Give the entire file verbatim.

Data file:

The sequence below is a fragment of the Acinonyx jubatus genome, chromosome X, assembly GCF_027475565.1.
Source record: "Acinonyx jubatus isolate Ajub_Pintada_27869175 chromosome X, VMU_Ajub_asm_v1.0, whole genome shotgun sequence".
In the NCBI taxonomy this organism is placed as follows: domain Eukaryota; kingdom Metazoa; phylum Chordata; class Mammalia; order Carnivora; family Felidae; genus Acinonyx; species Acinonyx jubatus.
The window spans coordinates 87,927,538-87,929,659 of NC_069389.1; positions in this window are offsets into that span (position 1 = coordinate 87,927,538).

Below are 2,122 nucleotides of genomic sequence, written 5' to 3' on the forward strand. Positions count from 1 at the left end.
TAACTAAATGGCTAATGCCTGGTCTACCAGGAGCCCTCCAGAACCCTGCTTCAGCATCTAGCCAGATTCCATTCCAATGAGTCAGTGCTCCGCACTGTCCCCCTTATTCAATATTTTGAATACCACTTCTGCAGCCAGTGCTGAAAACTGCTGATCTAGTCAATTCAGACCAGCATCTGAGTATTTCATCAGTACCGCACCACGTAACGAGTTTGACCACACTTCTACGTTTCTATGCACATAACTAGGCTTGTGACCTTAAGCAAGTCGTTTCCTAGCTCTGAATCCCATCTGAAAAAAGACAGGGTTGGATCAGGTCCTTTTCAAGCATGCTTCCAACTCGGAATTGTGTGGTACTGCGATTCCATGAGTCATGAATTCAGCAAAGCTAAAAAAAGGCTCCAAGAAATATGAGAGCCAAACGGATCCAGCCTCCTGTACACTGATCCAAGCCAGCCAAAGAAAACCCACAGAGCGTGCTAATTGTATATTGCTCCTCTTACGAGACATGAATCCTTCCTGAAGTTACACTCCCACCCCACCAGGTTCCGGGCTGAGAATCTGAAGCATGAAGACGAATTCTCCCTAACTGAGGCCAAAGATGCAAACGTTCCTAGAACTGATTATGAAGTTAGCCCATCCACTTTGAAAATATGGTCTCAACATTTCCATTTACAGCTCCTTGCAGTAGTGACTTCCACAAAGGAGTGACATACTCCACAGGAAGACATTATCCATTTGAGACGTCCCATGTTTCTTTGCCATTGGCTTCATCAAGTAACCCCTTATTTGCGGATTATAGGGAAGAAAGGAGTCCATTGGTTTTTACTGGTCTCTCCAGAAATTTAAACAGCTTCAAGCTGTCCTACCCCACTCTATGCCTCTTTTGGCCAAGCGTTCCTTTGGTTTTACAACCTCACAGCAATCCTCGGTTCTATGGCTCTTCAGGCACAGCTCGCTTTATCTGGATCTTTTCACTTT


The sequence below is a fragment of the Acinonyx jubatus genome, chromosome X, assembly GCF_027475565.1.
Source record: "Acinonyx jubatus isolate Ajub_Pintada_27869175 chromosome X, VMU_Ajub_asm_v1.0, whole genome shotgun sequence".
In the NCBI taxonomy this organism is placed as follows: domain Eukaryota; kingdom Metazoa; phylum Chordata; class Mammalia; order Carnivora; family Felidae; genus Acinonyx; species Acinonyx jubatus.
The window spans coordinates 87,927,538-87,929,659 of NC_069389.1; positions in this window are offsets into that span (position 1 = coordinate 87,927,538).

Below are 2,122 nucleotides of genomic sequence, written 5' to 3' on the forward strand. Positions count from 1 at the left end.
TAACTAAATGGCTAATGCCTGGTCTACCAGGAGCCCTCCAGAACCCTGCTTCAGCATCTAGCCAGATTCCATTCCAATGAGTCAGTGCTCCGCACTGTCCCCCTTATTCAATATTTTGAATACCACTTCTGCAGCCAGTGCTGAAAACTGCTGATCTAGTCAATTCAGACCAGCATCTGAGTATTTCATCAGTACCGCACCACGTAACGAGTTTGACCACACTTCTACGTTTCTATGCACATAACTAGGCTTGTGACCTTAAGCAAGTCGTTTCCTAGCTCTGAATCCCATCTGAAAAAAGACAGGGTTGGATCAGGTCCTTTTCAAGCATGCTTCCAACTCGGAATTGTGTGGTACTGCGATTCCATGAGTCATGAATTCAGCAAAGCTAAAAAAAGGCTCCAAGAAATATGAGAGCCAAACGGATCCAGCCTCCTGTACACTGATCCAAGCCAGCCAAAGAAAACCCACAGAGCGTGCTAATTGTATATTGCTCCTCTTACGAGACATGAATCCTTCCTGAAGTTACACTCCCACCCCACCAGGTTCCGGGCTGAGAATCTGAAGCATGAAGACGAATTCTCCCTAACTGAGGCCAAAGATGCAAACGTTCCTAGAACTGATTATGAAGTTAGCCCATCCACTTTGAAAATATGGTCTCAACATTTCCATTTACAGCTCCTTGCAGTAGTGACTTCCACAAAGGAGTGACATACTCCACAGGAAGACATTATCCATTTGAGACGTCCCATGTTTCTTTGCCATTGGCTTCATCAAGTAACCCCTTATTTGCGGATTATAGGGAAGAAAGGAGTCCATTGGTTTTTACTGGTCTCTCCAGAAATTTAAACAGCTTCAAGCTGTCCTACCCCACTCTATGCCTCTTTTGGCCAAGCGTTCCTTTGGTTTTACAACCTCACAGCAATCCTCGGTTCTATGGCTCTTCAGGCACAGCTCGCTTTATCTGGATCTTTTCACTTT